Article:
• I think the Ancestry Only data is still useful from the new v.5 format. I think about 2/3 of what I cover in my blog posts is covered on the new chip, and I’m in the process of (slowly) going back through and indicating which version (v.4 and/or v.5) each blog post covers. And going forward, I’m going to be covering some SNPs that are only available on the v.5 chip.
      Hope this helps!
      Debbie

  • So would I basically get the same info with my raw data from 23andme’s ancestry only kit if I just input that into one of the suggested services above? And save $150?

    • The raw data file is the same from 23andMe whether you order the Ancestry only option or the Health and Ancestry option. You can upload that raw data file to a variety of different places (some free, some that cost $), and get various different health reports. None of these are exactly the same health information that 23andMe offers. But pretty much all of the health reports from anywhere are based on scientific studies that are publically available. You can use the raw data yourself through reading through journal articles on the topics that you are interested in. http://www.snpedia.com is another great website to use if you are searching for specific health topics.
      Lots of options for you!
      Debbie

  • Promethease is $10.

  • Thanks for all the valuable information on this website. I’ve been a doctor for 35 years and have been into genetic medicine for five and am appalled that most doctors are still ignoring this information and leaving patients struggling to find answers – which are often the wrong answers.

    I wrote a book which reviews the importance of genetic health reports and many of the companies offering this service: how many genes they test, the nature of the report (nutrition only, selling supplements, etc) and price. It’s free as an ebook on Amazon and is called Genetic Health Reports. I’m not trying to hock my book but get this information out to the medical community and public.
    Best, Tom Ballard, RN, ND

    • Thanks so much for adding your book information here. I’ve had several people ask for book recommendations and hadn’t had a good resource to recommend. I’m off to Amazon to download your book!
      Debbie

      • Great. I hope you find my book helpful. I have another one coming out later this year. I’ll let you know when it’s ready.
        Also, If you’re looking at other genetic report services, consider including mine, http://www.NaturalDNASolutions.com. It is more expensive than most ($149) but it’s also much more comprehensive and was developed to save doctors and patients hours of research. What I found was that patients are spending many hours researching their DNA, learning genetics, trying to figure out solutions for their health problems. To address this I founded Natural DNA Solutions (NDS) four years ago. It’s unique in that each genetic health report is individualized. It looks at 1400 genes using data from 23andme or Ancestry.com. It begins with a genetics 101 section, then describes the function of the genes in question, lists the possible health consequences of gene variations (SNPs), and then focuses on the genes that are the most likely problem for the patient. Most importantly, the report includes treatment options – nutrition, supplements, detoxification, and activities such as meditation, exercise, stress reduction. NDS reports are usually 120-150 pages long. So, while the price is higher, it saves hours of research and includes valuable treatments based on my 35 years in practice. Also, if you’re interested in selling NDS report services, I we can discuss discount pricing for you. Meanwhile, thanks again for this fine site and spreading the word about genetic medicine. Best, Tom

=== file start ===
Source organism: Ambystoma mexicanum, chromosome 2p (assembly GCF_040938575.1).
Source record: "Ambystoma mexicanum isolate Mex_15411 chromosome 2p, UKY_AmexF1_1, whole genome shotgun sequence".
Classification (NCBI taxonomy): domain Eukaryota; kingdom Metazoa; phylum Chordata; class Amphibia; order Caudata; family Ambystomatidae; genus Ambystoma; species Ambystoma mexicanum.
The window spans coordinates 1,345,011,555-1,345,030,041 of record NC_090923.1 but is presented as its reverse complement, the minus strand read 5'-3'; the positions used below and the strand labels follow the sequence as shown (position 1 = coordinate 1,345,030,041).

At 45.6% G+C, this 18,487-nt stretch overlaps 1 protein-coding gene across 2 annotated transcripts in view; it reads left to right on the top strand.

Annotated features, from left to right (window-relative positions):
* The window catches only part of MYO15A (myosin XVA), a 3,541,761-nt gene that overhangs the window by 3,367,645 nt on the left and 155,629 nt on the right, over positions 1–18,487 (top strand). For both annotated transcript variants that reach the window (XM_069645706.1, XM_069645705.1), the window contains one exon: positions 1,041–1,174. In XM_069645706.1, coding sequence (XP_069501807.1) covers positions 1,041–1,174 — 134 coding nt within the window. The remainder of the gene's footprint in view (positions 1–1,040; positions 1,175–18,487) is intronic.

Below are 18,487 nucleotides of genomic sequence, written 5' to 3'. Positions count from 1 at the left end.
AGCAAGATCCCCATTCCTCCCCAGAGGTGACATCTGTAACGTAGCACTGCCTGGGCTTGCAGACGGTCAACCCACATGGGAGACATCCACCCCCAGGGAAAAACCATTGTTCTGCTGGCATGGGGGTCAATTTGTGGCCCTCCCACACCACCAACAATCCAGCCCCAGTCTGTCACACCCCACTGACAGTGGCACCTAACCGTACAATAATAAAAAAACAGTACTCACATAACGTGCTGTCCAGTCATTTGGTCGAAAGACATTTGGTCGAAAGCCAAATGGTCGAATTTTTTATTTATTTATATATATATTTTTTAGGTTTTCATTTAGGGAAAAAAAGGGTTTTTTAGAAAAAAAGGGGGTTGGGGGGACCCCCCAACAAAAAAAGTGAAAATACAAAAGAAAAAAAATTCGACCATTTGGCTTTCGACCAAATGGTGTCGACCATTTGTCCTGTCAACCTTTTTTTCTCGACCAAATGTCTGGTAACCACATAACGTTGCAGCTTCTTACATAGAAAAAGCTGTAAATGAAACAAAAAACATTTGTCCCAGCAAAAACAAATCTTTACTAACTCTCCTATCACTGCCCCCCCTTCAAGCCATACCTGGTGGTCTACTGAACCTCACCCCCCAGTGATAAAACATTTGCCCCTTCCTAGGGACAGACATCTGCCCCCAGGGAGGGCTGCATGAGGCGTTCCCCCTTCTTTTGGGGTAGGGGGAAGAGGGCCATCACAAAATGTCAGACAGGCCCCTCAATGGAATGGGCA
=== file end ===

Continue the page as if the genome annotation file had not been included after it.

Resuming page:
• Hi Tom,
          I just downloaded your book, too and am looking forward to reading it (and getting my genetic data in February!). Do you interpret data from Genes for Good?

          • Hi Alissa,
            No, sorry, I can only process the data from 23andme or Ancestry.com, both of which have large raw data bases. Genes for Good is for research purposes.

            Hope this helps,
            Tom

  • I recommend http://www.xcode.in. It is moderately priced and delivers customize-able genetic health reports within 24 hours. I have found the information gleaned there to be integral to my diet, supplementation, and exercise routine and I think it would be beneficial for so many people to do. Well worth it!

    Laurel Jimenez, USA

  • Is there a website that takes the raw data from 23andMe and gives diet and exercise tips based on DNA?

    • Hi Jeanette,
      There are several places that will run their own DNA tests and give you reports on either diet or exercise. DNA fit is one, but I haven’t used it myself to recommend it.
      I’m actually working now on a ‘report’ format that will take your 23andMe data and consolidate it with all the diet research studies that I have articles about on this site already.

      The hard part of recommending some of the reports that I’ve seen other sites produce about diet or exercise is that the research really isn’t as specific as the reports make it seem. There isn’t a lot of research that says, for example, “if you have SNPs A, B, and C you should eat these foods”. The research is more along the lines of “if you have this certain SNP and are of this specific population, then saturated fat in the top quartile of consumption will raise your risk of heart disease by a small amount.” This doesn’t make for a cut and dried recommendation to cut out all saturated fats, but is more of a ‘heads up’ to keep an eye on it if test results are indicating heart disease risk factors.

      This is turning into a long-winded explanation of my frustration with other sites that over-hype a lot the genetic studies, coupled with my own struggles to create a report format that distills down a huge amount of information into something readable, but still with real information.

      Thanks for reading and commenting!
      Debbie